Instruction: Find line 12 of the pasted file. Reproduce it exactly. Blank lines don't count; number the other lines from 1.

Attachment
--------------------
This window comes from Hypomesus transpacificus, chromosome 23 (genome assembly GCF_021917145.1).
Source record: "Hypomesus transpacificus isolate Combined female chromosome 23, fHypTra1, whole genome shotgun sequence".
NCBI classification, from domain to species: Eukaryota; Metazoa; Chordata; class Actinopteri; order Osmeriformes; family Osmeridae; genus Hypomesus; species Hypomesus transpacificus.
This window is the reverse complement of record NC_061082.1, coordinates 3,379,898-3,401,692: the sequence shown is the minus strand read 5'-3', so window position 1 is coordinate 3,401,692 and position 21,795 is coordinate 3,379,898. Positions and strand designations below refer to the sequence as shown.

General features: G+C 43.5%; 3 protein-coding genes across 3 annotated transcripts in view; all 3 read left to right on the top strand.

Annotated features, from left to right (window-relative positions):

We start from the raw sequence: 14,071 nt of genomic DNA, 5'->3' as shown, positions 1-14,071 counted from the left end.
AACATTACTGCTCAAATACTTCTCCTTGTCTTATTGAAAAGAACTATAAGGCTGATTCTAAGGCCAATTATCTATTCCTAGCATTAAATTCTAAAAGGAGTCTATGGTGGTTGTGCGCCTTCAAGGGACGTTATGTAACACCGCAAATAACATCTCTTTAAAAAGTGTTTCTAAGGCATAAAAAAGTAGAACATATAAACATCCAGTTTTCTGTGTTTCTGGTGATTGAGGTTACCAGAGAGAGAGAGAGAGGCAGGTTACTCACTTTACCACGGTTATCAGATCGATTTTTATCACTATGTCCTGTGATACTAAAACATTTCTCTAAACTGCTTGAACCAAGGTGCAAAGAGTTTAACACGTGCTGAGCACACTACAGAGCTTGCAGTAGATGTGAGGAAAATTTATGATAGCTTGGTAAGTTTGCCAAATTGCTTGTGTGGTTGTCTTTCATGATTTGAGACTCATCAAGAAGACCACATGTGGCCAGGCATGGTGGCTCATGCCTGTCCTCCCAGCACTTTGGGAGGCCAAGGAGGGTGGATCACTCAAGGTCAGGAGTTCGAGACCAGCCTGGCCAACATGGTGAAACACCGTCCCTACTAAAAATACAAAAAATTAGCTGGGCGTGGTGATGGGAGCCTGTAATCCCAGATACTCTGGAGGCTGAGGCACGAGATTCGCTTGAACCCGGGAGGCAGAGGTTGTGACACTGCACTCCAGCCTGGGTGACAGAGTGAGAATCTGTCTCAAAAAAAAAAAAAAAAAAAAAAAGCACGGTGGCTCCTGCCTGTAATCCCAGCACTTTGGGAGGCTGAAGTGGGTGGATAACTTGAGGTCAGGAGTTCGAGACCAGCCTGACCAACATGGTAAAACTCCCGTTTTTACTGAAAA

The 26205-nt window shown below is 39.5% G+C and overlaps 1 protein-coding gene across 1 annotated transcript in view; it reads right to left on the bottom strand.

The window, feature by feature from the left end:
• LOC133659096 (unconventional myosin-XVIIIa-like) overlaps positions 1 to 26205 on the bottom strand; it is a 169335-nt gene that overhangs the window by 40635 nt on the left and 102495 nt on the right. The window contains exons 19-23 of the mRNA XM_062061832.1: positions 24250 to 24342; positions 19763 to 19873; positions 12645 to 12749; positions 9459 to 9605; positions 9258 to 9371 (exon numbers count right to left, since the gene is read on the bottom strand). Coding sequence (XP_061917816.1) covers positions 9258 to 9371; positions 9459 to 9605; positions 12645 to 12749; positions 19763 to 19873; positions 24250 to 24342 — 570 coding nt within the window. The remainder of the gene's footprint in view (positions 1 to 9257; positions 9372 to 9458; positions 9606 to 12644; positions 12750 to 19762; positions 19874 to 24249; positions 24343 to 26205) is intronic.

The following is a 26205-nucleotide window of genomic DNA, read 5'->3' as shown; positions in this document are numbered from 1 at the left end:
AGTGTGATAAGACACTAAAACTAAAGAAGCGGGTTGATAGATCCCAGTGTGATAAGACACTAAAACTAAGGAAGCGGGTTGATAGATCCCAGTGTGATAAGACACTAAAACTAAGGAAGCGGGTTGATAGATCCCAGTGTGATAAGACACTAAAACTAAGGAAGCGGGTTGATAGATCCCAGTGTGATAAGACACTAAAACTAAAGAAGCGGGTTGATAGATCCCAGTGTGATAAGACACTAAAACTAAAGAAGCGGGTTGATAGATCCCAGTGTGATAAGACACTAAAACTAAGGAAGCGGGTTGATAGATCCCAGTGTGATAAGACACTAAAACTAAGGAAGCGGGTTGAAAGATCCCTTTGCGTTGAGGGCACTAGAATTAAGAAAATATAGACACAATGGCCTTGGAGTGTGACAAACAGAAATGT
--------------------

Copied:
The following is a 26205-nucleotide window of genomic DNA, read 5'->3' as shown; positions in this document are numbered from 1 at the left end: